CaliforniaIt has been difficult to turn on the news over the past several months without hearing reports about the various pitfalls and obstacles surrounding the implementation of the Patient Protection and Affordable Care Act ("ACA") - aka Obamacare. The new healthcare law in the United States has been discussed and debated at length, especially in terms of its impact on individuals. Not as common though, are reports regarding the ACA's impact on employers. How does America's new healthcare system affect businesses?

obamacare-logoThe ACA, signed into law on March 23, 2010 by President Obama, represents the largest healthcare overhaul since 1965 when Medicare and Medicaid were enacted. The ACA's goal is to increase the quality and affordability of healthcare by reducing costs for individuals and the government. Individuals are now required to have health insurance, or alternatively, pay a fine come tax time. Individuals may either obtain coverage through their employer, or independently through health insurance marketplaces or exchanges. As part of the new law, health insurance companies are required to cover all applicants, and offer the same rates regardless of pre-existing conditions. In 2011, the average employer contributed $4,508 towards single coverage according to a survey conducted by the Kaiser Family Foundation. In 2014, this figure is expected to increase to $5,100. (Conover, Chris. "Obamacare Employer Mandate Delayed One Year: Why Not The Whole Law?" Forbes., 3 July 2013. Web. 4 January 2014.)

The ACA includes an employer mandate called the Employer Shared Responsibility Payment which imposes a penalty of $2,000 per every full-time employee per year on employers with more than fifty employees who do not offer health insurance to their full-time employees within ninety days of employment. This penalty is not tax deductible. There are some potential negative consequences of this mandate, which is currently not scheduled to be implemented until 2015.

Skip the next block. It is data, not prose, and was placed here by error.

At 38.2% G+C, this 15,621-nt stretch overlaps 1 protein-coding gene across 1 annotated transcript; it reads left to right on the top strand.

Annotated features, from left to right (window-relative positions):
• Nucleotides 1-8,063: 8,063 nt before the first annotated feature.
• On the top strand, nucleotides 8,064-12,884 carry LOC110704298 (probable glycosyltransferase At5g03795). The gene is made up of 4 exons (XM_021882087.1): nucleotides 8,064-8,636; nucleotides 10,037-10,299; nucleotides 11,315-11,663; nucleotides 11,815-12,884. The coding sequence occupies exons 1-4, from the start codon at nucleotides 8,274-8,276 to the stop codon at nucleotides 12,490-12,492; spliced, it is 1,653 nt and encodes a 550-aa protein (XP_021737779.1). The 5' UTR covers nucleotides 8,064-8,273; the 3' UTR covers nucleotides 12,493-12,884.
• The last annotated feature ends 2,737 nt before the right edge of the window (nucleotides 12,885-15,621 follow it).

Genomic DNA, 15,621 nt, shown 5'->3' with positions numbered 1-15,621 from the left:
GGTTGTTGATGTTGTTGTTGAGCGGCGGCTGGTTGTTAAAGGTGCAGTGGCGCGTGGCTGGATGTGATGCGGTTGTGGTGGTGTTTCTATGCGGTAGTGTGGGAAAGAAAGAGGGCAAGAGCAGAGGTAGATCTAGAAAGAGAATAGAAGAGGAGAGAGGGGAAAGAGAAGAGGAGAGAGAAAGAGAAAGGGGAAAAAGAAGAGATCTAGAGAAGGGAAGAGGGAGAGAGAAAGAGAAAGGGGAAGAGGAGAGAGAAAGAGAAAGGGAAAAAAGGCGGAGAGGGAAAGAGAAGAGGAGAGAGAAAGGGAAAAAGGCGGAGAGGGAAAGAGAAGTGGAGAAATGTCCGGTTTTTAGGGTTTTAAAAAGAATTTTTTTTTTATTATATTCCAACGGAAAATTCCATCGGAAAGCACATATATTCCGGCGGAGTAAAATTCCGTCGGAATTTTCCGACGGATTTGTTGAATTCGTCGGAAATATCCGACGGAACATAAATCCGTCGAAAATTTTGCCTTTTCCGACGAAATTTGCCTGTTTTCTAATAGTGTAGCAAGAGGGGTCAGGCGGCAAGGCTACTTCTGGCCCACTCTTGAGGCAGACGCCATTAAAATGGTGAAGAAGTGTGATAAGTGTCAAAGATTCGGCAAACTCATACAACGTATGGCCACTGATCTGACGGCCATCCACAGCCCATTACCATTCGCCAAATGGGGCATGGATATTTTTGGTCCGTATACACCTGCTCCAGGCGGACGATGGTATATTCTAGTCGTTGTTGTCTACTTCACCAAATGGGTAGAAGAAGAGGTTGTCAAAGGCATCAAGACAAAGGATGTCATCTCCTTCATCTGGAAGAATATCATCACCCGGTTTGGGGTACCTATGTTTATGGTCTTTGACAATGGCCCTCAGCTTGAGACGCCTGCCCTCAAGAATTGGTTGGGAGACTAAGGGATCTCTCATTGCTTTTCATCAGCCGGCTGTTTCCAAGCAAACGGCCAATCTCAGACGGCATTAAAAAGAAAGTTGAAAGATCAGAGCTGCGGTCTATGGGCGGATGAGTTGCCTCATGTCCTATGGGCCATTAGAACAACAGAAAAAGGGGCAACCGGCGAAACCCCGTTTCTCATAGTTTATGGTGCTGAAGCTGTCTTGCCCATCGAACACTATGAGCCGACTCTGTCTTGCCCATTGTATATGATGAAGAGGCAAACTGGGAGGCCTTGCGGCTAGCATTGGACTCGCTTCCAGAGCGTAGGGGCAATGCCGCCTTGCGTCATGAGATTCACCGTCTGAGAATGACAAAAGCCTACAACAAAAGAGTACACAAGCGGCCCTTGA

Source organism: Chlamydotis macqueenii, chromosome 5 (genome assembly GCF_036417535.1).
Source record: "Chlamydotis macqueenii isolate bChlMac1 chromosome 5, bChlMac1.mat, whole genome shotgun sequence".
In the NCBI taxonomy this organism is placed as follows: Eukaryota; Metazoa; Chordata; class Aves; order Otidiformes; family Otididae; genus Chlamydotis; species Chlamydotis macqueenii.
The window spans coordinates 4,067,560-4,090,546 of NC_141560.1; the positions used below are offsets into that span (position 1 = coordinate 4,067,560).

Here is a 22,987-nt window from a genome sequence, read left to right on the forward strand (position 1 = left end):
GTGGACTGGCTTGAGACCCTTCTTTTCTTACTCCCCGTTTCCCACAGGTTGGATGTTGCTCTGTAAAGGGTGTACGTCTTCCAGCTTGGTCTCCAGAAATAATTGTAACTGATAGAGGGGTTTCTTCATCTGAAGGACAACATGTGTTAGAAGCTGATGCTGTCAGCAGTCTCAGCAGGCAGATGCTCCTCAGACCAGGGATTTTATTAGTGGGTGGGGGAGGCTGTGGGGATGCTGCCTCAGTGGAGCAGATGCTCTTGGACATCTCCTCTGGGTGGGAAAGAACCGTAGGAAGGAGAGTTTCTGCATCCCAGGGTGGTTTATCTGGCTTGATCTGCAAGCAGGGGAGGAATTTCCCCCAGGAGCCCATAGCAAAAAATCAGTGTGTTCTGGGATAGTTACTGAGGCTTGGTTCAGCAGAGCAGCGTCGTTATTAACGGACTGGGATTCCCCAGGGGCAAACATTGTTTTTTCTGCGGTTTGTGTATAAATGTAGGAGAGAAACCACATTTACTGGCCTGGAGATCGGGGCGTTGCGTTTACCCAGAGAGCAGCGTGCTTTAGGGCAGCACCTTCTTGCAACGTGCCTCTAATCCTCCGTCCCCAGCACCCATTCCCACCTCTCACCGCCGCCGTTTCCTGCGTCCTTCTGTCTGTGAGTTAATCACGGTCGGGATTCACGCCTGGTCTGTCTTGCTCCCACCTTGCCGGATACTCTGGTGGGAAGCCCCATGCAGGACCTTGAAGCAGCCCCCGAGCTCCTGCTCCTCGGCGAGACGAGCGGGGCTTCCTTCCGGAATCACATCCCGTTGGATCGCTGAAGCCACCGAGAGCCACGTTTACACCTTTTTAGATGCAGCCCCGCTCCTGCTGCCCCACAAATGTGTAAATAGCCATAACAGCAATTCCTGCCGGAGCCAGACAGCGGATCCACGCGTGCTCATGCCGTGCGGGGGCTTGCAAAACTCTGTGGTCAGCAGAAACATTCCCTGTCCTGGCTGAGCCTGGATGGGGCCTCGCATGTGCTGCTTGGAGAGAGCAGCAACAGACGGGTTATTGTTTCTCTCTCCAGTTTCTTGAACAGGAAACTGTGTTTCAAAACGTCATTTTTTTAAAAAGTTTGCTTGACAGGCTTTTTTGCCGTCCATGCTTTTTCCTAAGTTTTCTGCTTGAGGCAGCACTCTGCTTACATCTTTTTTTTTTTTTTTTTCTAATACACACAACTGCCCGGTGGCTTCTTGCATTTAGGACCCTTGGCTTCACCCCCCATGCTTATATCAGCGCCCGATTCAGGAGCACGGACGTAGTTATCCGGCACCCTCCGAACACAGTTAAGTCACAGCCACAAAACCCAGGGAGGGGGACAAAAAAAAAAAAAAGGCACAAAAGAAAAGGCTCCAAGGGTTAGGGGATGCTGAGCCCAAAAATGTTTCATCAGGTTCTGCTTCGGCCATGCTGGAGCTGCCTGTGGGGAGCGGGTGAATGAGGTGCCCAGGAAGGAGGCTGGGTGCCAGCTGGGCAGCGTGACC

The employer mandate is likely to result in higher costs to certain companies. Traditionally, employers who have waited more than ninety days to offer coverage to employees, willdollar_man now be forced to incur the added expense of providing health insurance sooner. This will adversely impact employers with high turnover rates, such as retail stores and restaurants. There are increased reporting and administration costs that are expected to arise as well, in connection with the employer mandate.

Due to the rising costs of providing coverage, employers have begun shifting some of the healthcare costs to their employees, resulting in higher deductibles. There are also some who have stopped providing coverage for spouses, or who now offer incentives to employees who do not request spousal coverage. Some employers who have traditionally offered part-time workers coverage, such as Trader Joe's and Home Depot, have dropped it.

Additionally, some claim that the mandate may stunt business growth. Concerns have been expressed that this will disincentivize employers to hire more employees if they are near the fifty-employee threshold, limiting expansion. It also may result in companies employing a greater number of part-time workers rather than full-time workers. Under the ACA, full-time workers are classified as working more than thirty hours per week.

Proponents of the ACA, argue that offering healthcare as part of a benefits package (which more employers will be required to do pursuant to the mandate) has been shown to increase workplace satisfaction and productivity, in addition to attracting qualified workers.

Additionally, employers with less than fifty full-time employees (which constitute 96% of all firms in the United States) are expected to benefit from the new law.

For example, businesses with twenty-five or less full-time employees can apply for tax breaks of up to 50% of their contribution of their employees' premiums, assuming they meet certain requirements.

The foregoing projected consequences of America's new healthcare law are at this juncture, largely speculation. Over the next few years, its practical impact on businesses, whether positive or negative, will become more clear.


Jennifer A. CormierStacy M. DippongIf you have questions about this article, feel free to contact the authors:

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